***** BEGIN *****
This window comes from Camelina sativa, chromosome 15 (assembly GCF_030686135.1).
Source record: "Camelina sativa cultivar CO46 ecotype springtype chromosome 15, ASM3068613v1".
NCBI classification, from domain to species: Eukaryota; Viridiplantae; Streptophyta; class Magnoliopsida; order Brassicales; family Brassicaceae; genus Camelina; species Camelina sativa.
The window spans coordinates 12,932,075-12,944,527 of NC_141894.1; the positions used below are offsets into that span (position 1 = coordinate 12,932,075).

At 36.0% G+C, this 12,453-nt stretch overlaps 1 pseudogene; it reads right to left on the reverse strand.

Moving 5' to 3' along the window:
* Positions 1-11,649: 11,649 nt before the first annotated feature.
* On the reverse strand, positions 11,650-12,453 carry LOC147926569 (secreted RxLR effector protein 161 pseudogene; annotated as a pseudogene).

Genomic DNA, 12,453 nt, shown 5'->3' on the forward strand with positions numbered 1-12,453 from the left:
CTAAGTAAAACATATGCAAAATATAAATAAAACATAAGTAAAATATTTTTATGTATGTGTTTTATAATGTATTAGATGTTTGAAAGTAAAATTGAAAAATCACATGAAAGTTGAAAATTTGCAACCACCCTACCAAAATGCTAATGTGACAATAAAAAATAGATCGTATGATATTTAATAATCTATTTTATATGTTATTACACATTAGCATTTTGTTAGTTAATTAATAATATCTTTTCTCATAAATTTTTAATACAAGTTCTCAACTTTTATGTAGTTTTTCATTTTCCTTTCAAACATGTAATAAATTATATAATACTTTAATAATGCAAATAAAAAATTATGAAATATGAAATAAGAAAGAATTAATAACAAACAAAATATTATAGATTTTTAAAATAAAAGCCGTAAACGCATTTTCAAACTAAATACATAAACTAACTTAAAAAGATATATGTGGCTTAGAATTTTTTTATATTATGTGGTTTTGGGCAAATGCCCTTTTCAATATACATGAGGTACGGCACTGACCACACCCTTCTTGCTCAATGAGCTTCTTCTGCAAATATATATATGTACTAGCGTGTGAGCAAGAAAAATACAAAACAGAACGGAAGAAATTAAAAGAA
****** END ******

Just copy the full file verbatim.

This window comes from Camelina sativa, chromosome 15 (assembly GCF_030686135.1).
Source record: "Camelina sativa cultivar CO46 ecotype springtype chromosome 15, ASM3068613v1".
NCBI classification, from domain to species: Eukaryota; Viridiplantae; Streptophyta; class Magnoliopsida; order Brassicales; family Brassicaceae; genus Camelina; species Camelina sativa.
The window spans coordinates 12,932,075-12,944,527 of NC_141894.1; the positions used below are offsets into that span (position 1 = coordinate 12,932,075).

At 36.0% G+C, this 12,453-nt stretch overlaps 1 pseudogene; it reads right to left on the reverse strand.

Moving 5' to 3' along the window:
* Positions 1-11,649: 11,649 nt before the first annotated feature.
* On the reverse strand, positions 11,650-12,453 carry LOC147926569 (secreted RxLR effector protein 161 pseudogene; annotated as a pseudogene).

Genomic DNA, 12,453 nt, shown 5'->3' on the forward strand with positions numbered 1-12,453 from the left:
CTAAGTAAAACATATGCAAAATATAAATAAAACATAAGTAAAATATTTTTATGTATGTGTTTTATAATGTATTAGATGTTTGAAAGTAAAATTGAAAAATCACATGAAAGTTGAAAATTTGCAACCACCCTACCAAAATGCTAATGTGACAATAAAAAATAGATCGTATGATATTTAATAATCTATTTTATATGTTATTACACATTAGCATTTTGTTAGTTAATTAATAATATCTTTTCTCATAAATTTTTAATACAAGTTCTCAACTTTTATGTAGTTTTTCATTTTCCTTTCAAACATGTAATAAATTATATAATACTTTAATAATGCAAATAAAAAATTATGAAATATGAAATAAGAAAGAATTAATAACAAACAAAATATTATAGATTTTTAAAATAAAAGCCGTAAACGCATTTTCAAACTAAATACATAAACTAACTTAAAAAGATATATGTGGCTTAGAATTTTTTTATATTATGTGGTTTTGGGCAAATGCCCTTTTCAATATACATGAGGTACGGCACTGACCACACCCTTCTTGCTCAATGAGCTTCTTCTGCAAATATATATATGTACTAGCGTGTGAGCAAGAAAAATACAAAACAGAACGGAAGAAATTAAAAGAA